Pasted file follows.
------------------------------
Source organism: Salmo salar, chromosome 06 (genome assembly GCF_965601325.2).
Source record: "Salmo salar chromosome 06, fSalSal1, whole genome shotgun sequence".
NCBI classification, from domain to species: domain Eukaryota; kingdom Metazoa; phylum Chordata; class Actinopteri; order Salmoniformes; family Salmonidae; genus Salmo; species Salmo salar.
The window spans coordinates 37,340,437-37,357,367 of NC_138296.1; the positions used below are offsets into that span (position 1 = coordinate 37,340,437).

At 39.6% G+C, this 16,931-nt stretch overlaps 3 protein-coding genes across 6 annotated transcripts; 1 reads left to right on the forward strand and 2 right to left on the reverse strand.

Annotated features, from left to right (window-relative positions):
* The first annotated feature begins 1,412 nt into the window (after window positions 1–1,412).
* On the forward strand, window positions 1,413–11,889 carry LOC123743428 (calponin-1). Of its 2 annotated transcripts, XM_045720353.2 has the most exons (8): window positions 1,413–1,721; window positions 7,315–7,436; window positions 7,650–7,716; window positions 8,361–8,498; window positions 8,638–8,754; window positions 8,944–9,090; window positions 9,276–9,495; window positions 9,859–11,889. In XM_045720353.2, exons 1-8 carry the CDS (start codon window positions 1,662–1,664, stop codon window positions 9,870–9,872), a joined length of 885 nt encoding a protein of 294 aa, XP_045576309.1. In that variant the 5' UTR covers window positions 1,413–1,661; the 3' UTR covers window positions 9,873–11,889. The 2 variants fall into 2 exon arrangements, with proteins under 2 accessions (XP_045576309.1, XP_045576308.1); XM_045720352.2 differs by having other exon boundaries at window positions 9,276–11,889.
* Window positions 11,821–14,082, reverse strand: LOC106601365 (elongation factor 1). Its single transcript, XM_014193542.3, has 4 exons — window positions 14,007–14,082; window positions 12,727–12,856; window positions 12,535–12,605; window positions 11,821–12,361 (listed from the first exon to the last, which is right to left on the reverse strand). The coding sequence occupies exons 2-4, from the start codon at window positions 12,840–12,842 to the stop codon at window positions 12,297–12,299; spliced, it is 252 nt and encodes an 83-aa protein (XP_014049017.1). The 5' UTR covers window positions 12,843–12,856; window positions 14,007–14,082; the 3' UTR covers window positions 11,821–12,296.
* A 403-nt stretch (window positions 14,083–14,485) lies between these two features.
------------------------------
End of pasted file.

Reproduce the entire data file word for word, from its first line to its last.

Source organism: Salmo salar, chromosome 06 (genome assembly GCF_965601325.2).
Source record: "Salmo salar chromosome 06, fSalSal1, whole genome shotgun sequence".
NCBI classification, from domain to species: domain Eukaryota; kingdom Metazoa; phylum Chordata; class Actinopteri; order Salmoniformes; family Salmonidae; genus Salmo; species Salmo salar.
The window spans coordinates 37,340,437-37,357,367 of NC_138296.1; the positions used below are offsets into that span (position 1 = coordinate 37,340,437).

At 39.6% G+C, this 16,931-nt stretch overlaps 3 protein-coding genes across 6 annotated transcripts; 1 reads left to right on the forward strand and 2 right to left on the reverse strand.

Annotated features, from left to right (window-relative positions):
* The first annotated feature begins 1,412 nt into the window (after window positions 1–1,412).
* On the forward strand, window positions 1,413–11,889 carry LOC123743428 (calponin-1). Of its 2 annotated transcripts, XM_045720353.2 has the most exons (8): window positions 1,413–1,721; window positions 7,315–7,436; window positions 7,650–7,716; window positions 8,361–8,498; window positions 8,638–8,754; window positions 8,944–9,090; window positions 9,276–9,495; window positions 9,859–11,889. In XM_045720353.2, exons 1-8 carry the CDS (start codon window positions 1,662–1,664, stop codon window positions 9,870–9,872), a joined length of 885 nt encoding a protein of 294 aa, XP_045576309.1. In that variant the 5' UTR covers window positions 1,413–1,661; the 3' UTR covers window positions 9,873–11,889. The 2 variants fall into 2 exon arrangements, with proteins under 2 accessions (XP_045576309.1, XP_045576308.1); XM_045720352.2 differs by having other exon boundaries at window positions 9,276–11,889.
* Window positions 11,821–14,082, reverse strand: LOC106601365 (elongation factor 1). Its single transcript, XM_014193542.3, has 4 exons — window positions 14,007–14,082; window positions 12,727–12,856; window positions 12,535–12,605; window positions 11,821–12,361 (listed from the first exon to the last, which is right to left on the reverse strand). The coding sequence occupies exons 2-4, from the start codon at window positions 12,840–12,842 to the stop codon at window positions 12,297–12,299; spliced, it is 252 nt and encodes an 83-aa protein (XP_014049017.1). The 5' UTR covers window positions 12,843–12,856; window positions 14,007–14,082; the 3' UTR covers window positions 11,821–12,296.
* A 403-nt stretch (window positions 14,083–14,485) lies between these two features.